According to a second aspect, the invention provides a method of carrying out the functionality of the workload management apparatus described above in the first aspect.
According to a third aspect, the invention provides a computer program product stored on a computer readable storage medium for, when run on a computer, carrying out the functionality of the first aspect.
Thus, with the present invention, the workload management unit software can be greatly simplified, since there is no need to continually check whether all of the server availability data has been received. Instead, a simple software architecture can be used where all client requests are treated alike, i.e., as soon a request is issued by a client, a decision is made using the present state of the server availability data and the request is sent to the transmission queue. Also, the destination is recorded in persistent storage as part of the same operation that records the client request itself.
Should new availability data be available before the request is sent from the transmission queue to the selected server, a new choice of server can be made and the queued request can be updated to be sent to a different server. However, if no new availability data is available before the request is sent from the transmission queue, the request is sent to the selected server regardless of whether availability data of each server in the group is available. Thus, an added advantage is that there is no transmission delay suffered from the workload management unit having to wait until availability from each server is available. The present invention uses the availability data that is presently available when a work request is just received to make an initial decision as to which server in the group should be selected. Only in unusual circumstances does new availability data come to light, requiring that a new record is made of the destination.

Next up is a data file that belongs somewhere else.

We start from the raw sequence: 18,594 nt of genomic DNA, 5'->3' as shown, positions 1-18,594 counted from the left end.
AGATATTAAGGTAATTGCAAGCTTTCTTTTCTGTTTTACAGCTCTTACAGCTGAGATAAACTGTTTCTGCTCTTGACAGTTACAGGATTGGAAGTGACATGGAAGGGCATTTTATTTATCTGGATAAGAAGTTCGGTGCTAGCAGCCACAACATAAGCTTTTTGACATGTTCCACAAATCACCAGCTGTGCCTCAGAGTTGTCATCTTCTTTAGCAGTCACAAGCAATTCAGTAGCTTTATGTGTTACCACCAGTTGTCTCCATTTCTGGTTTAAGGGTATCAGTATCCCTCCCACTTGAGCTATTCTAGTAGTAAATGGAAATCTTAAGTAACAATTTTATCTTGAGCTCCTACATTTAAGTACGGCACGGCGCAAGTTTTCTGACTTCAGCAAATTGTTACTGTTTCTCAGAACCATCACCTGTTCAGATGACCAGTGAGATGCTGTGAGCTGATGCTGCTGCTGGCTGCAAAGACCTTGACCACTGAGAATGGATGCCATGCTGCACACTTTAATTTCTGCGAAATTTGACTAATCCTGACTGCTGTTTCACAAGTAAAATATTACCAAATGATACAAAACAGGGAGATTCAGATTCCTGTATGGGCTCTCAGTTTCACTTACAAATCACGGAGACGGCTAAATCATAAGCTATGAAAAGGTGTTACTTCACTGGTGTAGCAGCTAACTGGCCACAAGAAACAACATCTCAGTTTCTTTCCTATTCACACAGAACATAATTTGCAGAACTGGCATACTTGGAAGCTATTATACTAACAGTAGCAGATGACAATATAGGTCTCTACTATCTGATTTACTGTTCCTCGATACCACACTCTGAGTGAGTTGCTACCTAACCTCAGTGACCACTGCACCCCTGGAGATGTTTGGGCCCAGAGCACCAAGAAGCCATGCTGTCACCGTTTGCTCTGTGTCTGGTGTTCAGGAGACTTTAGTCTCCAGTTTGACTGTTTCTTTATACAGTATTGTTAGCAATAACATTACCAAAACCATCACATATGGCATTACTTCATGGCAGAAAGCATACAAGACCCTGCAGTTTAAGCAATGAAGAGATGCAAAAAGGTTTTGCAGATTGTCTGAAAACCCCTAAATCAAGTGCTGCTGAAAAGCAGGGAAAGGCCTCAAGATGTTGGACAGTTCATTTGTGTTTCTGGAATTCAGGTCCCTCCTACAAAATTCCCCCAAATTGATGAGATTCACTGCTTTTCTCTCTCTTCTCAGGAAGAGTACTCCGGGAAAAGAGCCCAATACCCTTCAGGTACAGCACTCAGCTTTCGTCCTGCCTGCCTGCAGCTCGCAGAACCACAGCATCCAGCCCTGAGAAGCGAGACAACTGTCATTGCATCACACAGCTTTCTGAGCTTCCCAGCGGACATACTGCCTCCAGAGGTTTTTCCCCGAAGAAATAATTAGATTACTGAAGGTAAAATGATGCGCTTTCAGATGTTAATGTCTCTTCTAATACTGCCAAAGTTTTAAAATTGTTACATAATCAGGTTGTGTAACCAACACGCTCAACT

An embodiment of the present invention will now be described while drawing reference to the following figures:
FIG. 1 is a block diagram showing the basic client/server environment in which the preferred embodiment of the present invention operates;
FIG. 2 is a flowchart illustrating the steps taken by the messaging and queuing unit in accordance with a preferred embodiment of the present invention; and
FIG. 3 is a table showing the availability data consulted by the workload management unit of the messaging and queuing unit in accordance with a preferred embodiment of the present invention.
In FIG. 1 a client data processing device 11 is communicating with a group 12 of server data processing devices (121, 122, 123) over a communications network 13. The client 11 and group of servers 12 are running a messaging and queuing software product, such as IBM's MQSeries, so that asynchronous communication takes place between the client and servers. That is, when the client sends a work request to a server, the server does not have to be operable. The request will be placed in a queue and the server can retrieve the queued request at a later time when the server is operable. The messaging and queuing product also performs any necessary communication protocol conversions in order to allow the client 11 to talk to the group of servers 12 over the network 13.
While, in the preferred embodiment, the client and servers are located in separate processing units connected by a network 13, the invention is by no means limited to this architecture. The client and server group could be located on the same data processing unit.